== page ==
My wife could see that I was getting stressed. It was at this point that she suggested maybe I skip a week. I snapped at her, telling her that she offered terrible advice.

But I wasn’t angry at her, I was angry with myself. I’d managed an unbroken run of more than six months’ worth of Flash! Fridays and I didn’t want to ruin that. And also, it would be turning away from the deadline and the prompt, the things that I loved about the contest, the things that had got me writing again.

I had a (poor) story to post and I could have walked away. My unbroken run would have been intact. And, as I mentioned to my wife, I’ve had stories I thought were amazing that didn’t even get mentioned and then I’ve had stories that I thought people would hate that have done brilliantly (ROLL BACK, I’m looking at you). So who was I to prevent my peers from taking a gander?
And then it happened. The idea machine woke up.

The Colosseum janitor is cleaning up the gladiator bodies that litter the arena. He is surprised to find the last body to collect isn’t dead, only faking. The ‘body’ asks to be taken to the pits as a way to escape the city.
Not willing to give up just yet, I quickly Googled a few things and discovered that, back in the olden days, the bodies of dead combatants were carted out to pits on the outskirts of town. My brain suddenly connected this to the end of Toy Story 3 where the gangs only hope of escape is through the garbage chute. While it wasn’t Shakespeare, I finally had a story I was happy with. The ending took a little while longer as I originally had the happy ending of freedom for the slave. But then I thought “No!”. If you haven’t read ONLY WAY OUT you can find out what happens here.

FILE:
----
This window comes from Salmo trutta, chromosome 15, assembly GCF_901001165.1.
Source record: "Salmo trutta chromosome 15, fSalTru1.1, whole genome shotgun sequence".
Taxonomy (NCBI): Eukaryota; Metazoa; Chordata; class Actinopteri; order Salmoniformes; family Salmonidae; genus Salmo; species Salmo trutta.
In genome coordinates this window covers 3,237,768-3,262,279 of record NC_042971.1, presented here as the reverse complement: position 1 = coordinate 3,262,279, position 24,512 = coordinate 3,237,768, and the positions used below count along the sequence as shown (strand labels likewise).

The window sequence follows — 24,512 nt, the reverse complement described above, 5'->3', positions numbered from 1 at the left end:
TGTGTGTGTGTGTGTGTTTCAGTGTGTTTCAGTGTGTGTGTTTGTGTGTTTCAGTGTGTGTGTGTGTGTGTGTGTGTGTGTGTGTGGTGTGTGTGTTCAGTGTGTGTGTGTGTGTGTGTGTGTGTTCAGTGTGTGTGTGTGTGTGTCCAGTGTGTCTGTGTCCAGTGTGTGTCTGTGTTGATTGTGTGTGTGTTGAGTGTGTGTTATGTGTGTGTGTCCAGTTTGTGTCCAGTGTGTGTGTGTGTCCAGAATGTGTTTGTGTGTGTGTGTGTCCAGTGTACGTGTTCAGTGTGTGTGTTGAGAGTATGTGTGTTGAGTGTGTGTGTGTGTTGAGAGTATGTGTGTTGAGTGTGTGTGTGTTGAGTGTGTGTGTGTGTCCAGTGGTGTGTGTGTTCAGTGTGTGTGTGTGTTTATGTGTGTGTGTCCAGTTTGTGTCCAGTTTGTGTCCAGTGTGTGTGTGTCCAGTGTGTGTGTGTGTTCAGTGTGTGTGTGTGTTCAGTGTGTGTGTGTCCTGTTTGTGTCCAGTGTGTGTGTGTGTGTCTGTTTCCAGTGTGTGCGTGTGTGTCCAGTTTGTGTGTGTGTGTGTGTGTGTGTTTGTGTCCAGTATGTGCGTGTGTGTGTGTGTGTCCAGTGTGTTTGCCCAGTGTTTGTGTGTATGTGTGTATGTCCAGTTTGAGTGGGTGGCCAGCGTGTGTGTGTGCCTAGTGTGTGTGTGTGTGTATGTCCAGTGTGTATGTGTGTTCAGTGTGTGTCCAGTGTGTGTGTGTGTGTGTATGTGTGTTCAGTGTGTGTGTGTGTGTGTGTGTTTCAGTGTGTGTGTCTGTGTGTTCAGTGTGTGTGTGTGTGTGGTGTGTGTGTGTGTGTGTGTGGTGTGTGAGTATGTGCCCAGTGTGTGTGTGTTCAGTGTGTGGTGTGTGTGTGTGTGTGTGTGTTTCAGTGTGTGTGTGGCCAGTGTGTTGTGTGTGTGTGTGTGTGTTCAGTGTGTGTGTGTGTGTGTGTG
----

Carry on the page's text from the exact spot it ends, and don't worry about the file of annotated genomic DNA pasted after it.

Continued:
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I’ve never experienced what people would call ‘Writers Block’ before. I’m not bragging. It’s just as a side effect of an overactive imagination and a lack of writing discipline over several years, I have a huge backlog of stories to be getting on with. I’m never without an idea or two. But this was forced writing, something I had enjoyed until Friday 16th January (a date that will live in infamy).

My worry is that it could happen again.

I couldn’t believe the frustration I had from finding a wall between myself and the story I wanted so desperately to get to. I wish I’d found a magical solution and that’s what had got me through but I didn’t. I just kept going and going and going, scrapping one idea when I could see it was broken and getting on with the next. I guess that’s all you can do.

At the end of the day, if there is a wall in front of you and you want to be on the other side then you have to smash through. Walking away just means that the wall will be there next time you come back.

See you in seven.